Sunday afternoon Genealogy Fun

Sunday afternoon genealogy fun – What source have you used the most?

Each week on Randy Seaver’s Genea-musings blog he has a post for Saturday night Genealogy fun.  Because of the time difference, I have called my series Sunday Afternoon Genealogy Fun.

This week’s mission was:

  • Have you done a good job of citing your sources in your genealogy management program or online family tree?  How are you doing?  How many source citations do you have, and how many people are in your tree?  What is the sources to persons ratio?
  • Which master source (e.g., 1900 U.S. census, Find A Grave, specific book, etc.) do you have the most citations for?  How many?  How did you figure this out?
  • Tell us in your own blog post, in comments to this post, or on Facebook or Google+ in a post.  Be sure to leave a comment with a link to your post on this blog post.

1) I haven’t been as diligent as I could be with citing my sources, as I had planned to start a new tree, to fix a number of errors that had crept in to my tree over the years.  At the moment I have 3327 master sources and 24691 citations, and there are 11039 persons in my tree – the source/person ratio is 2.236706.

2) I use Legacy Family Tree Version 8, and to find this information I chose Other Reports, Source Citations, and then Master Sources and Citation Summary Counts. Since I didn’t want to search through over 3000 master source citations to find the ones with the highest counts, I found another way of finding this information. The details on how I did this can be found on my post Finding source citations statistics in Legacy Family Tree.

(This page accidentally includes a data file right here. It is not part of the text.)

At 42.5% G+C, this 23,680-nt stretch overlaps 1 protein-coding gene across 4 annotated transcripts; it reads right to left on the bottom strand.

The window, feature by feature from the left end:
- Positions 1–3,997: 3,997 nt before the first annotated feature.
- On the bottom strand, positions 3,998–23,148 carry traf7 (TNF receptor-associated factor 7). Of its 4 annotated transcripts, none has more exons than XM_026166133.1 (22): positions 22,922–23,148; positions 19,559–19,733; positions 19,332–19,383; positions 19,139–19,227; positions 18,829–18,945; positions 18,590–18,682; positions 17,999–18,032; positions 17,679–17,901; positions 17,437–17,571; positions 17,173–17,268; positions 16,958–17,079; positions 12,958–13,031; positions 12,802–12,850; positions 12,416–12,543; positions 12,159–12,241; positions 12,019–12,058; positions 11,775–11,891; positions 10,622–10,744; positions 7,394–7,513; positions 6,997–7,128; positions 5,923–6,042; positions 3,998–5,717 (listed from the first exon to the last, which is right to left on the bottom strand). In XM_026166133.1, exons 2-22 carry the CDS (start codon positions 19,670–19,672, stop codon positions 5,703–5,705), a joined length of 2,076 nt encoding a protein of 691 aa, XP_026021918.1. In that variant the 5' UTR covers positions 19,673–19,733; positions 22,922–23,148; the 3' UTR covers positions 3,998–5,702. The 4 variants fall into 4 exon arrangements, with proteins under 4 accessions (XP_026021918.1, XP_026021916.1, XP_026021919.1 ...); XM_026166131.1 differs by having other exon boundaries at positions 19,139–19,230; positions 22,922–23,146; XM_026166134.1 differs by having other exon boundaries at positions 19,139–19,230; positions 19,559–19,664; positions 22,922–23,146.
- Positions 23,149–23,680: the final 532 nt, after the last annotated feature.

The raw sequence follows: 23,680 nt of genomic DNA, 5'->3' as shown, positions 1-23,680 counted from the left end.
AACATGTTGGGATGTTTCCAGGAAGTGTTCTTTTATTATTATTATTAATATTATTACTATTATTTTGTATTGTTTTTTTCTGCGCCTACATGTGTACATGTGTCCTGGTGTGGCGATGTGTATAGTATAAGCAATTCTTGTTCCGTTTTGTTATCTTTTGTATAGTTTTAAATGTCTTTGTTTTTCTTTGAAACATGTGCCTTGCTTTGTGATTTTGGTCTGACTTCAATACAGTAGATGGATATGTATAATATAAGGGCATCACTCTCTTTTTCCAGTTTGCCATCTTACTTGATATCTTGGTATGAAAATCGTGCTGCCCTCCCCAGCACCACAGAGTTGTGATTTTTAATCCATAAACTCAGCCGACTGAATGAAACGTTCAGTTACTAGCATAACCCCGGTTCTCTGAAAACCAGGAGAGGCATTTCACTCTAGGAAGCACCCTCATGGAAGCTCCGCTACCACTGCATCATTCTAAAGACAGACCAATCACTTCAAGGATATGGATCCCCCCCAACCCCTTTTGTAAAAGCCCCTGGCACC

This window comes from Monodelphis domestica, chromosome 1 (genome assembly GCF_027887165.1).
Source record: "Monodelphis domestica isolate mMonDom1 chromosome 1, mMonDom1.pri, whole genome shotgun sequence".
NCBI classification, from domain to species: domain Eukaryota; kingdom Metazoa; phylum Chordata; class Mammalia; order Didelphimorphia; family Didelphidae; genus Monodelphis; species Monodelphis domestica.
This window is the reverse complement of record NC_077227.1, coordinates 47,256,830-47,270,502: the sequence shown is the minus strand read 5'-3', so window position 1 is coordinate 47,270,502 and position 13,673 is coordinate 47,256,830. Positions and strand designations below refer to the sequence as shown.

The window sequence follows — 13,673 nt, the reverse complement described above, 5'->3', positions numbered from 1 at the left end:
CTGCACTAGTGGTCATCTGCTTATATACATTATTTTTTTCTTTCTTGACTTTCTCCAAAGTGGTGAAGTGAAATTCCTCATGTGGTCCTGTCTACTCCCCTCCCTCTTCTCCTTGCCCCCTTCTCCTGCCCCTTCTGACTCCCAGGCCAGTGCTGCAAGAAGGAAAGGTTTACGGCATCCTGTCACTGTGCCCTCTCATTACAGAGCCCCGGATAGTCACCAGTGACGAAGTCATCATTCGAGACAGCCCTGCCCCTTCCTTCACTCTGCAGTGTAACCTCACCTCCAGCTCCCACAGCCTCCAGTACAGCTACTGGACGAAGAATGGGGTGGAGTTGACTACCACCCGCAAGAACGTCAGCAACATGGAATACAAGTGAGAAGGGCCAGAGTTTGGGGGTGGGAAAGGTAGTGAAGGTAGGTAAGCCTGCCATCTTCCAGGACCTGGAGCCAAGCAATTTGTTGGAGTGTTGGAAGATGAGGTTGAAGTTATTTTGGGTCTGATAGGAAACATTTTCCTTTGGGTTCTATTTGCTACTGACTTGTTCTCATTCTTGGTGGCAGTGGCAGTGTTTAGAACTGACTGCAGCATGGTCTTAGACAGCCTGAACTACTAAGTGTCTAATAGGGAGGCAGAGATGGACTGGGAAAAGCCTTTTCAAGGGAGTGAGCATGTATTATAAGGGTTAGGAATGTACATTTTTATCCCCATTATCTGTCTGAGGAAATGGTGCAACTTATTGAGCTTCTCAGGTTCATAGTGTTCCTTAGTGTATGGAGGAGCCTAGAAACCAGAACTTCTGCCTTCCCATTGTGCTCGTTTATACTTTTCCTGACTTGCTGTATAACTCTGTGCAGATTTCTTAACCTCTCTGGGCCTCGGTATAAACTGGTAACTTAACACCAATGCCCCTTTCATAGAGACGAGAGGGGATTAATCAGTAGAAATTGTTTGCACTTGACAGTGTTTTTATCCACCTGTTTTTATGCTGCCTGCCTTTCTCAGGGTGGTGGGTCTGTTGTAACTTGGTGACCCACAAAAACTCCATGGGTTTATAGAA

The top 3 sources I have used are:

Death Index Victoria 1921-1985 CD:  1724 citations (7%)

Pioneer Index Victoria 1836-1888 CD: 1163 citations (5%)

Edwardian Index Victoria 1902-1913 CD: 1056 citations (4%)

Over the years, I have ended up with more than one master source in my database for the same source, and I also accessed these indexes in a number of different formats (microfiche, online databases) so these figures are actually higher than this.

 

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